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Old 05-02-19, 12:47 PM
  #35  
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I started biking in 2017 with a Trek 1.1, then got a Specialized Tarmac Expert in 2018 (2016 model), and am nearly done building a significantly more expensive Emonda ALR frameset (carbon wheels, disc, carbon handlebars, etc.)

So, I guess I've been a "Once a year" type person...
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Old 05-04-19, 07:25 AM
  #36  
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All depends-on the type of bike-and how much technology has advanced since I bought it, and use. My mtn.bike is very old (I've replaced just about everything on it at one time or another), but isn't ridden much now (lack of the type of off-road riding I used to do around PA), and it's still in excellent shape, tho a bit heavy. If I rode off-road more and was seriously into mtn.biking, I'd replace it, as components are better now and a lighter weight would be appreciated. The LeMond road bike-I'll probably never part with it. Though not the newest in tech, it's fine and this bike just flat out works for me. It was the first "real" decent road bike I owned, and I still prefer it over newer bikes I've ridden. It's not a sentimental bond, can't describe what it is, it just plain out fits my riding!
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Old 05-04-19, 07:33 AM
  #37  
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My bike is 35 years old. Hope I stay healthy enough to ride it for another 25 years.
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Old 05-04-19, 08:27 AM
  #38  
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My personal philosophy is to keep the frame and upgrade everything else.
I don't have one original part on my frame and in fact everything has been upgraded two or three times over.
But it's all good.
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Old 05-04-19, 09:08 AM
  #39  
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Originally Posted by pdlamb View Post
@Skipjacks wins!

My main bike is 20 years old this year. Well, the frame was warranteed 13 years ago, and everything but the fork and brake arms have been replaced as they wore out or broke, but the bike is 20 years old. It's been supplemented by the rain bike, 13 years old (frame warranteed three years later), and the bars, shifters and derailers are still original.

They still work.

If the old bike would just rust through, I could buy another one!
Come on now. You aren’t even trying hard. I have an orange Specialized Stumpjumper Pro M2 that I bought in 1999 (to replace a stolen bike). When the frame broke 4 years later, the only original parts were the front and rear hub. It then became a white Stumpjumper Pro M4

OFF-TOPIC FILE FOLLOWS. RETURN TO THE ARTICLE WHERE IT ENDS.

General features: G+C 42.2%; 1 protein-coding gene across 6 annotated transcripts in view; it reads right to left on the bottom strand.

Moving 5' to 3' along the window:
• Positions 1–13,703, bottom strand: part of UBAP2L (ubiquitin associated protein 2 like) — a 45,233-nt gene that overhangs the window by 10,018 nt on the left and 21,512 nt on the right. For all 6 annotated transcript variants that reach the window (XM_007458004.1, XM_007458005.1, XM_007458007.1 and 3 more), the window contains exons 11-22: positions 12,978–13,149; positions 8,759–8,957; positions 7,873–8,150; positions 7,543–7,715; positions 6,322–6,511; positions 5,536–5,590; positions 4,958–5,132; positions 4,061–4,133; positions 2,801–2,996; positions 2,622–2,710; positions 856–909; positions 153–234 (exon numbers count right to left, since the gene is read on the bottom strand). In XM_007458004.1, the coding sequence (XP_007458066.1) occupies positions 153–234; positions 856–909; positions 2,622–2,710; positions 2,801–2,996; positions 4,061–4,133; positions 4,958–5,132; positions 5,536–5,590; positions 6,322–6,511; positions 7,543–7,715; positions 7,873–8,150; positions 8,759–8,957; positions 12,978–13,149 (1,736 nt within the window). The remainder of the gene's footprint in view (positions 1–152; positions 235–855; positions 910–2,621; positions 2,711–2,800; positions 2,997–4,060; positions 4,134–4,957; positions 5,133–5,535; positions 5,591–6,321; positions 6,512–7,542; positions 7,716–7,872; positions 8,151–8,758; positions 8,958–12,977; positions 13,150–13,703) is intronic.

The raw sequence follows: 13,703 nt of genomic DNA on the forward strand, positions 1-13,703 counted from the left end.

93590004 by Stuart Black, on Flickr

and the only original part was the front hub but it was still the same bike. Then I got tired of having only white and black bikes in my garage so I changed the color to red.


DSCN0167 by Stuart Black, on Flickr

and the hubs had to be changed because of the disc. But it was still the same bike!

Then I found a killer deal on a Dean from Pro’s Closet and the color, as well as the frame material changed again to this


DSCN0934 by Stuart Black, on Flickr

But it’s still the same 20 year old bike. Of course, there isn’t anything from the original Stumpjumper and the color has been changed three times and it’s not even made from the same stuff but it’s still the same bike! One thing you might notice is the Race Face Turbine crank. It’s not original to the 1999 Stumpjumper Pro but it was on it for a while. But it is still the same bike!

Well, sameish.
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Old 05-04-19, 09:32 AM
  #40  
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Originally Posted by ADAP7IVE View Post
I'm shopping now and so this question has been floating around my head. Do you buy a bike with the intention of replacing within 2-5 years, or buy with the intention to keep as long as possible? I realize this may change depending on the type of bike (it's easy to imagine MTBs getting replaced more often with the amount of punishment they take and the tech developments in that area), but what is your approach? Is it purely an economic decision for you, or are there other considerations at play? As always, thanks and have fun!
I have chased technology in the past but Iím less likely to do it now. Iíve owned 39 bikes of various types, flavors and uses over the last 40 years. Some Iíve had for around 20 years...I had a Schwinn Montague folder that I had for 20 years and it had about 400 miles on it...and others for only a few years. I canít tell you what makes me keep a bike and what makes me give one up.